According to this Time article, Catalyst research group found that Fortune 500 companies with the most women in senior management had, by more than a third, a higher return on equities. Based on research from Cambridge University and the University of Pittsburgh, Time suggests that this is because of the management style of women. "Women manage more cautiously than men do," the article said. "They focus on the long term."
Another reason these companies may be doing so well, women are less competitive. This is a good thing, Time says:
"They're consensus builders, conciliators and collaborators, and they employ what is called a transformational leadership style - heavily engaged, motivational, extremely well suited for the emerging, less hierarchical workplace."
There are two things that really struck me about this article.
The first, apparently there is a looming talent shortage approaching. There will be a six million person gap between the number of college graduates and the number of workers, with college educations, needed to cover the jobs, the article stated. And these days women are receiving a greater share of college degrees. I had no idea there was a looming talent shortage. This may be a pleasant surprise for students who will graduate from college or grad school at the time and have been worried that there will not be jobs for them.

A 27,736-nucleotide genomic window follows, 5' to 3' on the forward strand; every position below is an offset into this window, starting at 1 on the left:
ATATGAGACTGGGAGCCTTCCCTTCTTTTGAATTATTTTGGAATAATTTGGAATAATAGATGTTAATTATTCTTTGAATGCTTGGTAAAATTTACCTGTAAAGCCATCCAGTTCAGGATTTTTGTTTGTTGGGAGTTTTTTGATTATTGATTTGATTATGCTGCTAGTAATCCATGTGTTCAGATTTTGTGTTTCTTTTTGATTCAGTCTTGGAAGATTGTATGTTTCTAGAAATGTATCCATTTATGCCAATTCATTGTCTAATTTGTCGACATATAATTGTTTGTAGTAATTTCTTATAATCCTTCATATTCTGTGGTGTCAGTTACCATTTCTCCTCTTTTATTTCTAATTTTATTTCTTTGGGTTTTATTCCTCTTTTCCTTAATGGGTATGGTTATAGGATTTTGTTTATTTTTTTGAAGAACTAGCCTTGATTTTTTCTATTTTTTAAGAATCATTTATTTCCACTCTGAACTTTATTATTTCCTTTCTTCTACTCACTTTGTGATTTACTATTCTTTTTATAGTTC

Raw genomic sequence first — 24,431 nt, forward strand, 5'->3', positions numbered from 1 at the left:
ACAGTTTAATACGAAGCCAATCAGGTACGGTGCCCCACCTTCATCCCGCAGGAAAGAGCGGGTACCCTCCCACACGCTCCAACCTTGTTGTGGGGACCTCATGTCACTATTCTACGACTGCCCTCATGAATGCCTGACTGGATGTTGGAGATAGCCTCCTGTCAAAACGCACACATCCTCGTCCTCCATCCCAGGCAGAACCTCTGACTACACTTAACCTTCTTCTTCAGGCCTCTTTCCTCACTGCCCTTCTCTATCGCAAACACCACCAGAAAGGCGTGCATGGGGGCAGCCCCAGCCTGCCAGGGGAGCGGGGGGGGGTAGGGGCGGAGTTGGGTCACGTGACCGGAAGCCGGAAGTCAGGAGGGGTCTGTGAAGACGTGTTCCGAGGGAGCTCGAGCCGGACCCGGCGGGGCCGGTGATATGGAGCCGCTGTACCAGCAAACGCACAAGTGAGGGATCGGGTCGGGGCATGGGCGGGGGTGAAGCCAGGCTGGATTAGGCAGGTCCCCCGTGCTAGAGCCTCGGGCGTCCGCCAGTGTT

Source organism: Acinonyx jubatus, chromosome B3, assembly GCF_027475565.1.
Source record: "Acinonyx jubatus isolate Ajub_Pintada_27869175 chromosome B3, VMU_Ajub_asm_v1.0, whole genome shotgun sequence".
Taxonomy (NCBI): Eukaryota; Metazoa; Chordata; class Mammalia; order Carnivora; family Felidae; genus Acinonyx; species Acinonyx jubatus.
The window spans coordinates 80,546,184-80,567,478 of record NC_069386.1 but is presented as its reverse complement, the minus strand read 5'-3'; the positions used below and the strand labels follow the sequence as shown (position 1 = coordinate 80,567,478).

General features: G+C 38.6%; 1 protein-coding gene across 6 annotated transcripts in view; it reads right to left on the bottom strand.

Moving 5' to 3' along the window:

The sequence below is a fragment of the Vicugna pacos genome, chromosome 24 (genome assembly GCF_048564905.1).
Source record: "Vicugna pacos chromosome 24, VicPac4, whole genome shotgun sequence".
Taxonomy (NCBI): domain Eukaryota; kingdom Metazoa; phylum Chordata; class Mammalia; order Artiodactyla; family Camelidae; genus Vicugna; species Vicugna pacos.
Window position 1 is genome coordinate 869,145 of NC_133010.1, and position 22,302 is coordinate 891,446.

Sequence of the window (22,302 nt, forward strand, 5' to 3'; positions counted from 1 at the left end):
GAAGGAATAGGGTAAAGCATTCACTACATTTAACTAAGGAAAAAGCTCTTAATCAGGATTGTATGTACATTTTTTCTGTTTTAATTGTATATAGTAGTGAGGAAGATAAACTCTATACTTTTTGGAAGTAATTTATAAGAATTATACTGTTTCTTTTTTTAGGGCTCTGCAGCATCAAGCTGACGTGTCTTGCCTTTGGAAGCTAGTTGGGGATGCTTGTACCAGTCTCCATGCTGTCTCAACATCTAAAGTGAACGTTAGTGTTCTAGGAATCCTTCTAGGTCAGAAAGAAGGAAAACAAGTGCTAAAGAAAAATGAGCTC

The second, women are changing the work environment to better suit their needs. The are focusing more on results instead of time spent at their desk. The article argues that this focus is a smart business strategy. Best Buy is called out for their ROWE system. ROWE stands for Results-Only Work Environment. Best Buy saw productivity increase up to 40%. I can imagine that in a lot of industries and workplaces, employees would be more productive if they could get to the office an hour or two later and stay later or leave when their work for the day is complete.
It'll be interesting to see how industries change as more and more women take leadership rolls at major companies. Will some women stick to the current work norms? Will others shake it up and let their employees work when they want? And will more women really mean more money?